The report of how Napo managed to lobby the participants prior to one of last week’s ‘Probation Marketisation’ events, sets out clearly what we think of the whole exercise. Anyone who believes that the announcement of an eight-week consultation period on the ‘Strengthening Probation, Building Confidence’ blueprint is going to be taken notice of by this Government will be disappointed.
If there were any lingering doubts about the Government’s intention to continue with their ideologically driven privatisation programme they would have been easily dispelled by the proceedings.
I have to give it to the Tories in one respect, and that’s their capacity to carry on day by day in Government without so much as an occasional acknowledgement of the litany of failures they have presided over when it comes to opening services up to the market. Rail Franchises, Carillion, and PFI projects in schools and hospitals that our grandkids and their children will still be paying for by the next century.
That, as well as avoiding a Parliamentary debate into the lack of a structured response to the Justice Select Committee report into the Transforming Rehabilitation programme, means that they could swan off into the summer hoping that nobody would notice the fact that half a billion pounds has been spent on a failed social experiment known as Transforming Rehabilitation.
‘Warming the Market’
The event convinced me that the decision to sell off new probation contracts had already been made and that the consultation on whether this is the right thing to do will be a sham. The full implications of what we are facing soon became very clear as a posse of MoJ and HMPPS officials set out their stall to entice the assembled audience of privateers and Third Sector representatives to seriously consider bids for the proposed new 5-7 year contracts that will be on offer post 2020.
Use of terms such as ‘Warming the Market’ in response to how bidders were to be encouraged to come forward was quite frankly insidious to listen to, and gave the impression that every colour of carpet will be laid out for the private sector to get their noses into the trough. Perhaps someone on the organiser’s side might reflect on the fact that it is people’s jobs and careers that are going to be impacted upon, yet sadly there was little sign that this was fully appreciated by those engaged in this circus.
Suffice to say it was not a pleasant experience. Firstly, it was quite surreal to see so many people almost gleefully talk about ‘learning the lessons’ and how they were listening to the criticisms and were moving swiftly to make things right this time. Presumably, the representatives from G4s and SERCO would have lapped this up given that they have used up more lives than my Cat in terms of their scandalous history of running outsourced contracts.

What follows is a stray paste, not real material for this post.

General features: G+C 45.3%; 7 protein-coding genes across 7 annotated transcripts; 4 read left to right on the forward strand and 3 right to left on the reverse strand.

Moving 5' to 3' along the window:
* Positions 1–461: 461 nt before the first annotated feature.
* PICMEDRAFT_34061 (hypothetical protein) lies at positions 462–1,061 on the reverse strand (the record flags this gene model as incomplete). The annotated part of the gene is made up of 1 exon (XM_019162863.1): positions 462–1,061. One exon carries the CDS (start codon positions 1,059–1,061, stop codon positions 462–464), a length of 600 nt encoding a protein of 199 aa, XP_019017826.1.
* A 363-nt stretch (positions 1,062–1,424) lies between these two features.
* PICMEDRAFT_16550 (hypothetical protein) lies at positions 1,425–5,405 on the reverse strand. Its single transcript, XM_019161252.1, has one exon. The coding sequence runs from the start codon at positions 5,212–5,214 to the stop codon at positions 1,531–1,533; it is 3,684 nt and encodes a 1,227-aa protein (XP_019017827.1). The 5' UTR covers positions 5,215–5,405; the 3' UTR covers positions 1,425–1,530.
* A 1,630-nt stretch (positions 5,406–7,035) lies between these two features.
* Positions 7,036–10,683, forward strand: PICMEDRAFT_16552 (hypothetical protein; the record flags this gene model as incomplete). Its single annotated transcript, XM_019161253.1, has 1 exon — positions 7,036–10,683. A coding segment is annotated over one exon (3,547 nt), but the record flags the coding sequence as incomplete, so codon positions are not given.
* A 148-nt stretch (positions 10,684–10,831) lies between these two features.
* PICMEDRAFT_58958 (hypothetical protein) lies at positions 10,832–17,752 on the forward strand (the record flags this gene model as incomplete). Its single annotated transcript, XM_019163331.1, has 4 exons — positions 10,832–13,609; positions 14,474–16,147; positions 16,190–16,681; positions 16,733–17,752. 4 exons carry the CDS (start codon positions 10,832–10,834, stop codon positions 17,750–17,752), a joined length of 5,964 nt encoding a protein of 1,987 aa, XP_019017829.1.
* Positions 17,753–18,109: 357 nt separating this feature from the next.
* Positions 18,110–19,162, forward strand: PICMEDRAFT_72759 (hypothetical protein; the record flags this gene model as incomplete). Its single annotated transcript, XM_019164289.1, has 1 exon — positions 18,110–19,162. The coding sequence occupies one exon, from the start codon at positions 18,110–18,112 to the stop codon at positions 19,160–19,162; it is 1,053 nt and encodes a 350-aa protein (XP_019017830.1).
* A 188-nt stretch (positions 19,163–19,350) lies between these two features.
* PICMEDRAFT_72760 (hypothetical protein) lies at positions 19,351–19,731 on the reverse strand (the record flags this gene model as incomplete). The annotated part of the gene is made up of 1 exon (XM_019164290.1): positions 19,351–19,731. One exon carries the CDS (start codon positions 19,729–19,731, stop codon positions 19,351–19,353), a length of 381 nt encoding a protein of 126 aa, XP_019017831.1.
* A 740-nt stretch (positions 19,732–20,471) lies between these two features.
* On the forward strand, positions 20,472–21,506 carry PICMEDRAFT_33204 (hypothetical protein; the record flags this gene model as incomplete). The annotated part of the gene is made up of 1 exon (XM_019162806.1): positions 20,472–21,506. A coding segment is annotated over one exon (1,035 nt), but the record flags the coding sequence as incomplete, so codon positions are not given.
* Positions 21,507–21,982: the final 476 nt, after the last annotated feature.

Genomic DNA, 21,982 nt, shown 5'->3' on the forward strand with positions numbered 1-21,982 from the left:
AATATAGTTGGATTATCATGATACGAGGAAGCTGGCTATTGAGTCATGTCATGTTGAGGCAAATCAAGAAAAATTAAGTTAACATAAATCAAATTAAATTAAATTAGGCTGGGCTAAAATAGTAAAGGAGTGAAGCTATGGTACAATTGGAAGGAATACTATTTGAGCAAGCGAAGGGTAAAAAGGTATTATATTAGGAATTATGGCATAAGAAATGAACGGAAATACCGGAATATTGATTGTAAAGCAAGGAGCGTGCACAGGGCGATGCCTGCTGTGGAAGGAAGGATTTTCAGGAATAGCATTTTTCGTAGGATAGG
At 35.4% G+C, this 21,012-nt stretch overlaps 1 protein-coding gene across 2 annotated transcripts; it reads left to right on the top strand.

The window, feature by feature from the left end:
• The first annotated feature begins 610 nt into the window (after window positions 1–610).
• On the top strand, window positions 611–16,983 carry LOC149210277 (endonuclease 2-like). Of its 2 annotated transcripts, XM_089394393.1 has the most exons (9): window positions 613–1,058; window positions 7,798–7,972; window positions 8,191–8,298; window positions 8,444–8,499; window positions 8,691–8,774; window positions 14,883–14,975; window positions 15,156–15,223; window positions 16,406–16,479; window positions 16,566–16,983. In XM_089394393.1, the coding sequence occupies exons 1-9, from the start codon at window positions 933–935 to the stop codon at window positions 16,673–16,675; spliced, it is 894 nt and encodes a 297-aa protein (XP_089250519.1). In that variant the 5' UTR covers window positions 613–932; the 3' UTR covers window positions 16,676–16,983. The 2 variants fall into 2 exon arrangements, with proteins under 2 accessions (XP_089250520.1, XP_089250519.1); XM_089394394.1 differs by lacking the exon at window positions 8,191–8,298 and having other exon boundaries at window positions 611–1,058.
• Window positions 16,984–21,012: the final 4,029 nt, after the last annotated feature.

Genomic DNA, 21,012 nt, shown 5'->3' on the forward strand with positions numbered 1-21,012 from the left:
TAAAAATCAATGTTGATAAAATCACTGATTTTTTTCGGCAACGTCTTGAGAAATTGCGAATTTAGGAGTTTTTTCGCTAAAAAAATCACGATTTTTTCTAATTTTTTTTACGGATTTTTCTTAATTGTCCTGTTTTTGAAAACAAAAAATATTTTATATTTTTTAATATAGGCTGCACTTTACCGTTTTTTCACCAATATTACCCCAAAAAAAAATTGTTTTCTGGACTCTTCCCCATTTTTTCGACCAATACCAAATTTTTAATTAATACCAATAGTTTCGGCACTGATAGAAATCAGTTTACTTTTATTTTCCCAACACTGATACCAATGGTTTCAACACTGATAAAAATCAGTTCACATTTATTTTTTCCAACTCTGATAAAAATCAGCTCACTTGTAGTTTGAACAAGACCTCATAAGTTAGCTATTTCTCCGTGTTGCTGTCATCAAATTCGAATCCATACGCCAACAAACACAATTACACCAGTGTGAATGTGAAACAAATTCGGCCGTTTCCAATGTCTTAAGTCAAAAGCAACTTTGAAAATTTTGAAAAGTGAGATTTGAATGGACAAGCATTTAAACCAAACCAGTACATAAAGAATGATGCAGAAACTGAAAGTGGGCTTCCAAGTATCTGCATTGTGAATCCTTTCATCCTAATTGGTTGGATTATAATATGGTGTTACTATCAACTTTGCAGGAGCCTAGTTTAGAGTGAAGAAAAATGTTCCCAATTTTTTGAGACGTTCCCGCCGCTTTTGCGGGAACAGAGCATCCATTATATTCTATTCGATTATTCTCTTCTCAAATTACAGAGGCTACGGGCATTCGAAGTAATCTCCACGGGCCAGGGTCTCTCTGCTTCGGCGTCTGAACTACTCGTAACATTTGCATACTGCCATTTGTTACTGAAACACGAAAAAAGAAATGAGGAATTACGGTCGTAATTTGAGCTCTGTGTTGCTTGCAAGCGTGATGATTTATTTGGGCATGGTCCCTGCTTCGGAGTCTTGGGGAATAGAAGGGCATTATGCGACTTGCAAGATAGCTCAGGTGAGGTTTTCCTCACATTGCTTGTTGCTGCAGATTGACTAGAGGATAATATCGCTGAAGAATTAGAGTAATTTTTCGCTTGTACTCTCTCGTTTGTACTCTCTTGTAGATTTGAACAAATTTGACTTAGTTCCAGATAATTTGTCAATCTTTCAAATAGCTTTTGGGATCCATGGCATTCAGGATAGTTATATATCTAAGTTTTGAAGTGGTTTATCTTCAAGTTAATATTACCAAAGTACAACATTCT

It was a more positive experience to speak with a number of Third Sector representatives, the majority of whom were equally unimpressed with what TR had not delivered for them and who remained sceptical that things would be much different post 2020. They did however have a real inclination to contribute positively to reform, and in that respect I found their company altogether more pleasant than some others I rubbed shoulders with. This link reflects much of the sectors hoped for direction of travel:
Anway, the upshot to the afternoon went something like this: Probation spending has undershot which is why its’ been possible to waive the penalties on CRC shortcomings, shove more money into failure and throw in another £22m a year to improve ‘Through the Gate’ services, and rebadge all this in a glossy brochure marked ‘Strengthening Probation and Building Confidence.’
It was not one of those occasions where I had an opportunity to make a withering critique of what has gone on and what is being proposed next, but I was able to find out that the next generation outsourced contracts will be of 5-7 years duration and that nobody quite has a clue exactly what a Professional Register will do and who will run it.
Two things struck me most about this event. Firstly the complete denial as to the shambles that has taken place, and secondly the fact that quite a few people there seemed oblivious to the reality that any new contracts will need to take into account the outcome of a an NPS pay reform settlement that we all hope will flow from the negotiations which start in a couple of weeks.
Those contracts will have to be of sufficient size financially to make any prospective bidder bother to complete the application. That remains to be seen, but as far as Napo is concerned I did make it clear to all assembled that a Probation underspend means there is obviously money out there to treat properly with staff who have not only had the indignity of TR to contend with but who have not had a salary rise in seven years.